India’s Jul-Sep current account deficit at record 5.4%1 min read . Updated: 01 Jan 2013, 09:48 AM IST
Current account deficit was $22.3 bn in the three months to Sep, compared with $18.9 bn year-ago quarter
New Delhi: India’s current account deficit widened to a record 5.4% of gross domestic product (GDP) in the second quarter of the current fiscal year from 4.2% in the year-ago period, signalling the country’s increasing vulnerability to external shocks.
The rise in the current account deficit to $22.3 billion from $16.4 billion was mainly on account of a widening trade deficit and a slowdown in inward remittances from overseas Indians, Reserve Bank of India data show.
The trade deficit in the September quarter expanded to $48.3 billion from $44.5 billion in the year earlier as exports declined faster than imports. Merchandise exports contracted 12.2% to $69.8 billion from $79.6 billion. Merchandise imports fell 4.8% to $118.2 billion from $124.1 billion.
“The initial estimate of the current account deficit is substantially higher than our expectations. To a limited extent, the performance of exports is expected to display an improvement in y-o-y terms in H2FY13, benefiting from a favourable base effect as well as the measures announced recently by the government," said Aditi Nayar, senior economist at the rating company ICRA Ltd. “Nevertheless, the magnitude of capital inflows in the remainder of the year will crucially impact the ability to finance the current account deficit."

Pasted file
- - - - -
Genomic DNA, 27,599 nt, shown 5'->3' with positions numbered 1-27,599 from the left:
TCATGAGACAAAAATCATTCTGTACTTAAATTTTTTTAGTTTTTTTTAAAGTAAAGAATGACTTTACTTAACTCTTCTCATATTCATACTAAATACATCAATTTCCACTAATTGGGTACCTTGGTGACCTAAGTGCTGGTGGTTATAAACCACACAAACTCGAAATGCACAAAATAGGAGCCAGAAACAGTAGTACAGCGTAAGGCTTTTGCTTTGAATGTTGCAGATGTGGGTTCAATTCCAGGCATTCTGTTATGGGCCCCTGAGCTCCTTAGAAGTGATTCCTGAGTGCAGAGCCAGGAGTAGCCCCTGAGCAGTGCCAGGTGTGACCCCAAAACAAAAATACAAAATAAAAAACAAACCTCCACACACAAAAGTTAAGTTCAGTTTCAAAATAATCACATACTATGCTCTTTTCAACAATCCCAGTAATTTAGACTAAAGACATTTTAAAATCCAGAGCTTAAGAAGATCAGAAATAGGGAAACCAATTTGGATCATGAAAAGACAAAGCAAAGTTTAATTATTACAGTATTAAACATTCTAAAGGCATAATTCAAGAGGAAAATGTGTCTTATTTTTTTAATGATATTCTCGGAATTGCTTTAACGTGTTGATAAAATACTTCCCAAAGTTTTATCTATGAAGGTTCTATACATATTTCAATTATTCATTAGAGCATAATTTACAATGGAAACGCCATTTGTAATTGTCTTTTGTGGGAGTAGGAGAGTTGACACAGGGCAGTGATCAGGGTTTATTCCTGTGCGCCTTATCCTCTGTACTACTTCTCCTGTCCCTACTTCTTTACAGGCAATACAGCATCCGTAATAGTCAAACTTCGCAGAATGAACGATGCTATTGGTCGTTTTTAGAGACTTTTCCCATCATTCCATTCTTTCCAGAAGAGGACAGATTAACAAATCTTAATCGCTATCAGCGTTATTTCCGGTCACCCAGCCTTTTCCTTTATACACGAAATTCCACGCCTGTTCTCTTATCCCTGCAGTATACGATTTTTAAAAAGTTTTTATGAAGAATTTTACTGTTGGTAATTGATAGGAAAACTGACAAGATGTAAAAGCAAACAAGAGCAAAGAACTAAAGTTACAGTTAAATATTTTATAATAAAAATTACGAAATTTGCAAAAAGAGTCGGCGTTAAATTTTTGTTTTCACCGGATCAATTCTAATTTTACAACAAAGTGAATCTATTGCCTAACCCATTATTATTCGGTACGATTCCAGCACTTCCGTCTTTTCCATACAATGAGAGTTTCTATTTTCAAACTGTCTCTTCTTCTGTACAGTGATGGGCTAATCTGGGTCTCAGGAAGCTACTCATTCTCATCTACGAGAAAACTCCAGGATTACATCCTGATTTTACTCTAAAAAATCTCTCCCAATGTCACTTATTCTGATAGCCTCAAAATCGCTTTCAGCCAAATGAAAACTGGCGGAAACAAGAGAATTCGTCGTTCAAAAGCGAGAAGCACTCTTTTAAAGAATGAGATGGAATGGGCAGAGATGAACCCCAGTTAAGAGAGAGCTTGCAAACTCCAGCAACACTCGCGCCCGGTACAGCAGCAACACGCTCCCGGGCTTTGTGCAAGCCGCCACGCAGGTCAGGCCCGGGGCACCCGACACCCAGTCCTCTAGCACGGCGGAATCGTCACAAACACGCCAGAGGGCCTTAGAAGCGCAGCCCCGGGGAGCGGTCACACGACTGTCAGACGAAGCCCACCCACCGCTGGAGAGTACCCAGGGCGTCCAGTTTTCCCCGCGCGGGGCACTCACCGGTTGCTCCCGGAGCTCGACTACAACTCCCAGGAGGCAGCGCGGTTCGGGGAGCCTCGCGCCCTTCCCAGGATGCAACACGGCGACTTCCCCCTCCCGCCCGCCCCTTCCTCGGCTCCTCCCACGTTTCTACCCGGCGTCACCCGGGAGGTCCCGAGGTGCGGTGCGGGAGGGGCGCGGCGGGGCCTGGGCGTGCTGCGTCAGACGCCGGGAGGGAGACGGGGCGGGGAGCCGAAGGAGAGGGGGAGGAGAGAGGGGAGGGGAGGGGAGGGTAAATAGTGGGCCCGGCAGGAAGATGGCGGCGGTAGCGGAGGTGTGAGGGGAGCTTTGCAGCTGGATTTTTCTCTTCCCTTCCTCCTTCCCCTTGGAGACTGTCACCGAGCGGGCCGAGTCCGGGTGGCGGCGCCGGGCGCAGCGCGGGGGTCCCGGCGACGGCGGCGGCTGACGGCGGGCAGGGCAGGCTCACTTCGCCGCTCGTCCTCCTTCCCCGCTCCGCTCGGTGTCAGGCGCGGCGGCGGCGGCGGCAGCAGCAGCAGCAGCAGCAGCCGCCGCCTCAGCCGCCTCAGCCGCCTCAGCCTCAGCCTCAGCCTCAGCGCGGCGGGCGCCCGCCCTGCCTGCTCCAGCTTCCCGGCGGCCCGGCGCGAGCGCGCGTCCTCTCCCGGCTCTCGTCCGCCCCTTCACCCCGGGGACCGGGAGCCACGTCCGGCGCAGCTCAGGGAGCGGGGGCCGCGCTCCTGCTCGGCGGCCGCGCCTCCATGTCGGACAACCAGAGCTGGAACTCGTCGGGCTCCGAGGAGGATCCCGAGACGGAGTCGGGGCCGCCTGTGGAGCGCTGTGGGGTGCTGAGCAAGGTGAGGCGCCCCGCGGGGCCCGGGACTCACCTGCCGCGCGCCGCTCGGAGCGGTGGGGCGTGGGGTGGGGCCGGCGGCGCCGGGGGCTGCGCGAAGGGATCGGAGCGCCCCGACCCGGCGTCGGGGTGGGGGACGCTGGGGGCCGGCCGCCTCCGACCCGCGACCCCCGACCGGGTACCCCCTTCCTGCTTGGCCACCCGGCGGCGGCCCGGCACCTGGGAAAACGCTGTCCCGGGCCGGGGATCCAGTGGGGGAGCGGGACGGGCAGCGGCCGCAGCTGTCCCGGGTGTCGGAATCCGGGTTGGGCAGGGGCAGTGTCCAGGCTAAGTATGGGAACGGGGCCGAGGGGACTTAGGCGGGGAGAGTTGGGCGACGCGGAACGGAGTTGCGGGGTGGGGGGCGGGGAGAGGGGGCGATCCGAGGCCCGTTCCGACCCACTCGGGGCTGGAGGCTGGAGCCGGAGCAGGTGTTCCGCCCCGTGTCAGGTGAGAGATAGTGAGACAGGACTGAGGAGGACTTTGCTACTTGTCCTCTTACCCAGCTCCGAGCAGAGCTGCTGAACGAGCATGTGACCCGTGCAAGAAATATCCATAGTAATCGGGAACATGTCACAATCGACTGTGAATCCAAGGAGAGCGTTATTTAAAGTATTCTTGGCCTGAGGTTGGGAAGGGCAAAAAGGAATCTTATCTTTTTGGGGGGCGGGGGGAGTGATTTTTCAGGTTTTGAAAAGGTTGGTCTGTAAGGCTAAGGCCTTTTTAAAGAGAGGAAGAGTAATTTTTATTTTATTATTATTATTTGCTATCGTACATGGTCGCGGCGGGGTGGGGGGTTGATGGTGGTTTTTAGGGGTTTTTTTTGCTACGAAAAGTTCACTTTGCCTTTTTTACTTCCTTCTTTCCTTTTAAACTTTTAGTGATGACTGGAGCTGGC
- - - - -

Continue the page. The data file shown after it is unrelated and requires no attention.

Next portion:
Inward remittances grew marginally to $7.72 billion from $7.18 billion in the year-ago period.
Separate data released by the government showed that India’s external debt stood at $365.3 billion at September end, an increase of 5.8% over the level at the end of March.
The rise in external debt is largely due to higher non-resident Indian (NRI) deposits, short-term debt and commercial borrowings, the finance ministry said in a statement.
Long-term debt rose 5.1% to $280.8
While the share of short-term debt was 23.1%, the remaining was long-term debt.